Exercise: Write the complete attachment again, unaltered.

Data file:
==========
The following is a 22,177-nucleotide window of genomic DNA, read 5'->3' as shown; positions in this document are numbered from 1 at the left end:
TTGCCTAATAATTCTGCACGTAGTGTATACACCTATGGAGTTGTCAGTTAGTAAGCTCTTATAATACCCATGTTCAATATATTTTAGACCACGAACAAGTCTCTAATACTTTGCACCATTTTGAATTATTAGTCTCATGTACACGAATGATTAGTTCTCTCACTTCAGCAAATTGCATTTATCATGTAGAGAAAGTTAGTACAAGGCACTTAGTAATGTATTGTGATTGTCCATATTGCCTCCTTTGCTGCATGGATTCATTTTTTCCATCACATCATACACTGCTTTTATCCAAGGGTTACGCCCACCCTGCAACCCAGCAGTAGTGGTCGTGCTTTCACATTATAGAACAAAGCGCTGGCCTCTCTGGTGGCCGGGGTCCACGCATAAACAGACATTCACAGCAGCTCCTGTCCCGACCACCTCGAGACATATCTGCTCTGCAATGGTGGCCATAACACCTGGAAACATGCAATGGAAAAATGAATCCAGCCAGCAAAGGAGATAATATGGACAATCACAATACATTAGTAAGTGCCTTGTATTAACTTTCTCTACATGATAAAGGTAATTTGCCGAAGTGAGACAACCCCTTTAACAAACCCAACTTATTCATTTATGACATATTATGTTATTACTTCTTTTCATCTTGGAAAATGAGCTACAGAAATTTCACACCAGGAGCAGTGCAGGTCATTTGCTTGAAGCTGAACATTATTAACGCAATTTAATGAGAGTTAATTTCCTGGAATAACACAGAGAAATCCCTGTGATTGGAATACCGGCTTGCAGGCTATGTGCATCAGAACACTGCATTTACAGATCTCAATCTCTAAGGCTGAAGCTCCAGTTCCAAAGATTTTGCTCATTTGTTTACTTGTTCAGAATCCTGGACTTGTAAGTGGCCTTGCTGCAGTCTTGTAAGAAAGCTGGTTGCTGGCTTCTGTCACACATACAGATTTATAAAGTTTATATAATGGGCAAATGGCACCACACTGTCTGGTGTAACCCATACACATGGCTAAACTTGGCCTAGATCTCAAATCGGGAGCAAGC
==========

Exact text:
The following is a 22,177-nucleotide window of genomic DNA, read 5'->3' as shown; positions in this document are numbered from 1 at the left end:
TTGCCTAATAATTCTGCACGTAGTGTATACACCTATGGAGTTGTCAGTTAGTAAGCTCTTATAATACCCATGTTCAATATATTTTAGACCACGAACAAGTCTCTAATACTTTGCACCATTTTGAATTATTAGTCTCATGTACACGAATGATTAGTTCTCTCACTTCAGCAAATTGCATTTATCATGTAGAGAAAGTTAGTACAAGGCACTTAGTAATGTATTGTGATTGTCCATATTGCCTCCTTTGCTGCATGGATTCATTTTTTCCATCACATCATACACTGCTTTTATCCAAGGGTTACGCCCACCCTGCAACCCAGCAGTAGTGGTCGTGCTTTCACATTATAGAACAAAGCGCTGGCCTCTCTGGTGGCCGGGGTCCACGCATAAACAGACATTCACAGCAGCTCCTGTCCCGACCACCTCGAGACATATCTGCTCTGCAATGGTGGCCATAACACCTGGAAACATGCAATGGAAAAATGAATCCAGCCAGCAAAGGAGATAATATGGACAATCACAATACATTAGTAAGTGCCTTGTATTAACTTTCTCTACATGATAAAGGTAATTTGCCGAAGTGAGACAACCCCTTTAACAAACCCAACTTATTCATTTATGACATATTATGTTATTACTTCTTTTCATCTTGGAAAATGAGCTACAGAAATTTCACACCAGGAGCAGTGCAGGTCATTTGCTTGAAGCTGAACATTATTAACGCAATTTAATGAGAGTTAATTTCCTGGAATAACACAGAGAAATCCCTGTGATTGGAATACCGGCTTGCAGGCTATGTGCATCAGAACACTGCATTTACAGATCTCAATCTCTAAGGCTGAAGCTCCAGTTCCAAAGATTTTGCTCATTTGTTTACTTGTTCAGAATCCTGGACTTGTAAGTGGCCTTGCTGCAGTCTTGTAAGAAAGCTGGTTGCTGGCTTCTGTCACACATACAGATTTATAAAGTTTATATAATGGGCAAATGGCACCACACTGTCTGGTGTAACCCATACACATGGCTAAACTTGGCCTAGATCTCAAATCGGGAGCAAGC